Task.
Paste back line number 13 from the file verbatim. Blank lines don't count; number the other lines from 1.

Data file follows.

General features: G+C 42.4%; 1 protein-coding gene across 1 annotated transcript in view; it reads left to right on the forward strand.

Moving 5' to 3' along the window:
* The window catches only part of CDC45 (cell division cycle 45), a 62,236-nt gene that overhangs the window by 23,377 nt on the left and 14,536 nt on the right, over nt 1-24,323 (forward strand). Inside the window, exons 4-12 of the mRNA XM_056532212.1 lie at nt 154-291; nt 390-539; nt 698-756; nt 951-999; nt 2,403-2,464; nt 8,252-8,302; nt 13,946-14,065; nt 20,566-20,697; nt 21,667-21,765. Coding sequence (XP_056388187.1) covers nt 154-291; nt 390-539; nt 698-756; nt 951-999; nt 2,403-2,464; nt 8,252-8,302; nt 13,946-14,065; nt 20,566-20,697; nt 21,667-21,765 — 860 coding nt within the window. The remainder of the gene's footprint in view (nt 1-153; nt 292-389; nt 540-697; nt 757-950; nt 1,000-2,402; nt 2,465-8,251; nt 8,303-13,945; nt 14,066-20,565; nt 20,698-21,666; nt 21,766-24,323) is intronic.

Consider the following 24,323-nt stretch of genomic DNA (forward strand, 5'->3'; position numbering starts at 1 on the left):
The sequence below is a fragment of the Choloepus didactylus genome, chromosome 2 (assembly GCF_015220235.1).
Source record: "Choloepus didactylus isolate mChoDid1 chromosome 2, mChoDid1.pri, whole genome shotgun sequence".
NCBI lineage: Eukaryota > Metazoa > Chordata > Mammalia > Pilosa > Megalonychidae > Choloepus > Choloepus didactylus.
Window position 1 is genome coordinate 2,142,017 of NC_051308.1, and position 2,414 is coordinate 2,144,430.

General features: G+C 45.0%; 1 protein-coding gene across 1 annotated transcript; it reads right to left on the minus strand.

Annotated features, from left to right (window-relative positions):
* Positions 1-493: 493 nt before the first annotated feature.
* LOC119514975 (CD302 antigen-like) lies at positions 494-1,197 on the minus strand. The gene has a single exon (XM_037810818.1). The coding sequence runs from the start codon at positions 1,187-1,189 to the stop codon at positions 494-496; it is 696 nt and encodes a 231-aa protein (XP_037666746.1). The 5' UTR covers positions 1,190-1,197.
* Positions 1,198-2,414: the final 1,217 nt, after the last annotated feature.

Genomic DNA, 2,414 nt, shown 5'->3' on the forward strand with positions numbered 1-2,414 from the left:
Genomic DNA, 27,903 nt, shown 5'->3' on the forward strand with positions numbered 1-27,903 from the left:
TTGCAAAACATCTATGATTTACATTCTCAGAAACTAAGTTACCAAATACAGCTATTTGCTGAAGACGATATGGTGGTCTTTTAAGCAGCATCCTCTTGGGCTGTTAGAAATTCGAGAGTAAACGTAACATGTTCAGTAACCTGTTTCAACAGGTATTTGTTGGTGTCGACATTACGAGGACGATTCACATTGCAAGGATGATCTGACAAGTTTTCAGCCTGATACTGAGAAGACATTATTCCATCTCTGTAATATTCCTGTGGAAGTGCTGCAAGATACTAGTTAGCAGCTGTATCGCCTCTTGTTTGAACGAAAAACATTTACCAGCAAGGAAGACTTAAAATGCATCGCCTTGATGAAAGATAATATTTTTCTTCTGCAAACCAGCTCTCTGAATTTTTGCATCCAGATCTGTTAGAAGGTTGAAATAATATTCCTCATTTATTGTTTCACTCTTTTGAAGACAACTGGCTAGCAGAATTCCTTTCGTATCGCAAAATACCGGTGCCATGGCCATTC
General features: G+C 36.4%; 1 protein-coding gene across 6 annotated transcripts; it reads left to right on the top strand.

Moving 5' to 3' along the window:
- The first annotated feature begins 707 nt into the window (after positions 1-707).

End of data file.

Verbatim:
* Positions 1,198-2,414: the final 1,217 nt, after the last annotated feature.